Recently at NYC's Joyce Theater Jacqulyn Buglisi expressed her fascination with Liminality, a threshold of ambiguous essence existing in both time and space. This obviously accounts for the many suspended movements threaded throughout her repertoire. May I be bold and ask if Buglisi's career itself lives in this liminal space?
According to my research, Liminility derives from the Latin word limen, "a threshold." Born from a need to define this concept dealing with rituals in small-scale societies, anthropologist Arnold van Gennep created the term in the early 1900's. His 1908 book, Rites de Passage, deals with just this, the existence and nature of rituals in small-scale societies. Van Gennep stated "such rituals marking, helping, or celebrating individual or collecive passages through the cycle of life or of nature exist in every culture.
"In its current state the term "Liminility" has joined the river of common terms and concepts, and in doing so has become a bit diluted, no longer referring just to rituals but to the individual, group, larger scale society and, dare I say, the whole world as well. Ranging from sudden events affecting the individual's life such as death, divorce etc. to events affecting entire societies such as prolonged wars, this beast of a term now even encompasses the idea of "modernity" as "permanent liminality," itself an oxymoronic term, ambiguous and disorderly. Now, with this evolution of a concept on the table, let's see how Jacqulyn Buglisi deals with it.
To me Liminility defines a middle stage, a place of transition, a phenomenon evoked due to a need for forward movement and change, a metamorphosis, disorientation, a boundary that is passed through between phases.
Let's look at Buglisi's history. She was affiliated with The Martha Graham Dance Company for 30 years, during which she became a principal dancer. Much of her choreography is directly related to this relationship. It's a highly dramatic vocabulary: dynamic arm gestures, splits and spiraling to the ground, long lines, quick shifts form high to low and vice versa, impressive and repetitive feats of technique, classic positions, steps and patterns mixed with a sense of extreme emoting suggesting struggle, lament as well as exuberance. This is especially evident in her older works, Suspended Women (2000), and Requiem (2001), both revisited in the current season.
Quintessential Buglisi pieces, they still evoke awe, especially Requiem, thanks to the performances of Terese Capucilli, Christine Dakin and Virginie Mecene. They seem to breath substance into the work, something much of the younger women (although beautiful and talented) still seem to be struggling with; most likely having to do with their amount of experience and the fact that these more experienced dancers lived through the part of dance history this work constantly refers to. I might also add that it is the theatrical elements in Requiem that add to its potency, the use of the box to elevate the stature of the women, the fog and its purpose as a light filter, adding depth and dimension to the space.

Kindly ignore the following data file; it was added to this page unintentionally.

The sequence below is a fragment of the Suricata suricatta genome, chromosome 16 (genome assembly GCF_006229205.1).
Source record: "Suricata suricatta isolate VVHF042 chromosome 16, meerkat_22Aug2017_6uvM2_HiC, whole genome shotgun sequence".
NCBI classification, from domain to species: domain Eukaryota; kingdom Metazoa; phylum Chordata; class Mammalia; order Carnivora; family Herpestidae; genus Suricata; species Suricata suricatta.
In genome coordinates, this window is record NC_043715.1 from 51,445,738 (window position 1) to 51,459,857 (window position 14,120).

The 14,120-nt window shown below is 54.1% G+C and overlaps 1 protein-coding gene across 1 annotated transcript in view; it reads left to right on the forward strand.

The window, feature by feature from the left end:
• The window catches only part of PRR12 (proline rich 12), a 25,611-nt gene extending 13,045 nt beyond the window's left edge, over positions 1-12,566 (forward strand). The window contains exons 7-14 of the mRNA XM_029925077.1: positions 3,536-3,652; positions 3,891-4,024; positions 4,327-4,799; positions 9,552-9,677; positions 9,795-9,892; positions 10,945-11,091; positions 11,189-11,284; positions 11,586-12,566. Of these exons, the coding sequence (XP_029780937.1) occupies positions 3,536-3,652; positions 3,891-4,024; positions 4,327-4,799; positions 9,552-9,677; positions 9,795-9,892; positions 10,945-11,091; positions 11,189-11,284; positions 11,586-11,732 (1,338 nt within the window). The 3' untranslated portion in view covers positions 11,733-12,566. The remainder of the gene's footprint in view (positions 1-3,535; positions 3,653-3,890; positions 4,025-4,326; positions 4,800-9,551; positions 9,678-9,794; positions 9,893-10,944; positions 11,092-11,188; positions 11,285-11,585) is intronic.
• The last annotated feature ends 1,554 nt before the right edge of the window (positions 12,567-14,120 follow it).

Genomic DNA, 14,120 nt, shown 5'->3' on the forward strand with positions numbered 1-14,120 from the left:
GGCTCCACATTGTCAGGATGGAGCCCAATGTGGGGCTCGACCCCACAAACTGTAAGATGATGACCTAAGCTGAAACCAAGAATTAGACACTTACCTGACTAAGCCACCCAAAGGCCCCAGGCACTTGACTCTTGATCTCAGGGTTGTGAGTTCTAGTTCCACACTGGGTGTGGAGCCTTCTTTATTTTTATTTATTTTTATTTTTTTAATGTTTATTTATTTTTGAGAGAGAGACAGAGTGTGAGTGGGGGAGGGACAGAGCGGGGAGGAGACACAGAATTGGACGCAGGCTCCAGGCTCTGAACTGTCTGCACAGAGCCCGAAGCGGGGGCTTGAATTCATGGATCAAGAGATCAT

Rain (2004) as well as This is Forever (premiered the night I saw it) are beautiful, but just that. Since they are both concept driven pieces with the movement not necessarily matching the concept, they left me feeling unsatisfied and hungry for something honest. This is Forever Is supposed to be a reflection of Mildred Cram's 1934 novella about love at first site and its transcendence of life and death. That is a pretty tall order and Buglisi just scratched the surface. The dancers were dressed in all white (the color of love?), the music by Steve Margoshes was reminiscent of something that could be heard on low in a funeral home and the clouds on a blue sky backdrop just reinstated the fluff of the ballroom dance like movement. The dancers looked at each other once or twice over its course, but chemistry between them was absolutely null. Rain, supposedly about the animals of the rainforest, was a nice aim, but no hit. Jacobo Borges' film shield of natural landscapes with dripping water, making us gaze through the mist to find the dance, was a fun challenge. It's just that when my eyes spotted moving dancers they were performing the same type of beautiful movement Buglisi has been stuck on for a while. Then there is a matter of gender crossing: feminine movement for men, the glorified movement for women and the partnering between them a seemingly sexist relationship where the men, although incredible technicians and artists, are almost wasted as they are reduced to lifting machines and jungle gyms for ladies as they ascend toward heaven and descend gracefully to the earth plane where often the act of sex is depicted and ensues. Once again the same movement story, with a different concept pasted over it.